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Home > Restaurants > Recipes > Lemon Butter Cookies

Lemon Butter Cookies

Provided by: Chef Dorie Greenspan

  • Type of Dish: Desserts: All, Desserts: Other
  • Servings: 48
  • Cuisine: French
  • Special Requests: Kid-Friendly
  • Reader Rating: Write a Review

Photo by Lisa Hubbard
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8 ounces (2 sticks) unsalted butter, at room temperature
2/3 cup confectioners' sugar, sifted
2 large egg yolks, at room temperature
Pinch of salt
2 teaspoons pure vanilla extract
Grated zest of 1 to 1 1/2 lemons, to taste
2 cups all-purpose flour
1/2 cup granulated sugar, for coating


Beat butter in the bowl of a mixer fitted with the paddle attachment at medium speed until it's smooth. Add confectioners' sugar, and beat until silky. Beat in 1 of the egg yolks, following it with the salt, vanilla, and lemon zest. Reduce speed, and add flour, beating just until it disappears. (It is better to underbeat than overbeat; if streaks of flour remain, blend with a spatula.) Turn the dough out onto the counter, form it into a ball, cut in half, wrap each half in plastic, and chill until firm, about 30 minutes.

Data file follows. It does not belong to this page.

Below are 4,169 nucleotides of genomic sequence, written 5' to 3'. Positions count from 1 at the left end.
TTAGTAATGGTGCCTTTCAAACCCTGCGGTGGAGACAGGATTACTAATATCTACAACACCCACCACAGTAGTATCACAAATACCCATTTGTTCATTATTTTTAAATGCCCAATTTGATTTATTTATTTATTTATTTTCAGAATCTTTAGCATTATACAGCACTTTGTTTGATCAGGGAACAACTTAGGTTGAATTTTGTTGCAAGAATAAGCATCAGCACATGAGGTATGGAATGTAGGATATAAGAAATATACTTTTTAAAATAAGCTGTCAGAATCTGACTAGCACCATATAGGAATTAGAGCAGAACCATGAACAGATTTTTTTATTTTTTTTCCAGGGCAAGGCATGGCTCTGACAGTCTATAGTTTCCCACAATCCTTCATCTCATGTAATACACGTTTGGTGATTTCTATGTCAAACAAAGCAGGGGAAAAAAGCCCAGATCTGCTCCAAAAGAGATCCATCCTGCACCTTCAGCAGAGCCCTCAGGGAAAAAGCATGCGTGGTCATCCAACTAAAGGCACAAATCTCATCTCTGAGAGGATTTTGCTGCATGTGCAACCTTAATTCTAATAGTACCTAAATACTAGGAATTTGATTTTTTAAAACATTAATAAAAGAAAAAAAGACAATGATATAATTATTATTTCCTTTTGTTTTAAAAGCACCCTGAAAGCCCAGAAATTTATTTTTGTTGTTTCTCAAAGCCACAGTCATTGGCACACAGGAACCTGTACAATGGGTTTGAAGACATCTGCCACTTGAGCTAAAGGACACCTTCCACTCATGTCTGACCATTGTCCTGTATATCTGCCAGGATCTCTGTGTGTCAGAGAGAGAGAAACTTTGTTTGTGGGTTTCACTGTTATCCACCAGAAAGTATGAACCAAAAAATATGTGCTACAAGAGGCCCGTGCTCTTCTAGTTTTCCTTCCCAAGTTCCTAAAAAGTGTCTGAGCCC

Form each piece of dough into a 1 1/4-inch-diameter log. Wrap the logs in plastic, and chill for 2 hours. (The dough can be wrapped and refrigerated for up to 3 days or frozen for up to 1 month.)

Position racks to divide the oven into thirds, and preheat to 350 degrees. Line two cookie sheets with parchment paper.

Whisk the remaining egg yolk in a small bowl until it is smooth and liquid. Spread the sugar on wax paper. Remove logs from the refrigerator, unwrap, and brush lightly with egg yolk. Roll the logs in the sugar, pressing gently so it sticks. Slice them into 1/4-inch-thick rounds. (If you make them thicker, bake them longer.) Place on cookie sheets, leaving about 1/2 inch between them, and bake for 12 to 14 minutes, or until they are set but not browned. (It's fine if the yolk-brushed edges brown a bit.) Transfer to cooling racks.

Note: Because the sugar coating will melt, these cookies are not suitable for freezing. For Christmas, roll dough in larger-grained, crystal, or colored sugar.

(Published 2002)

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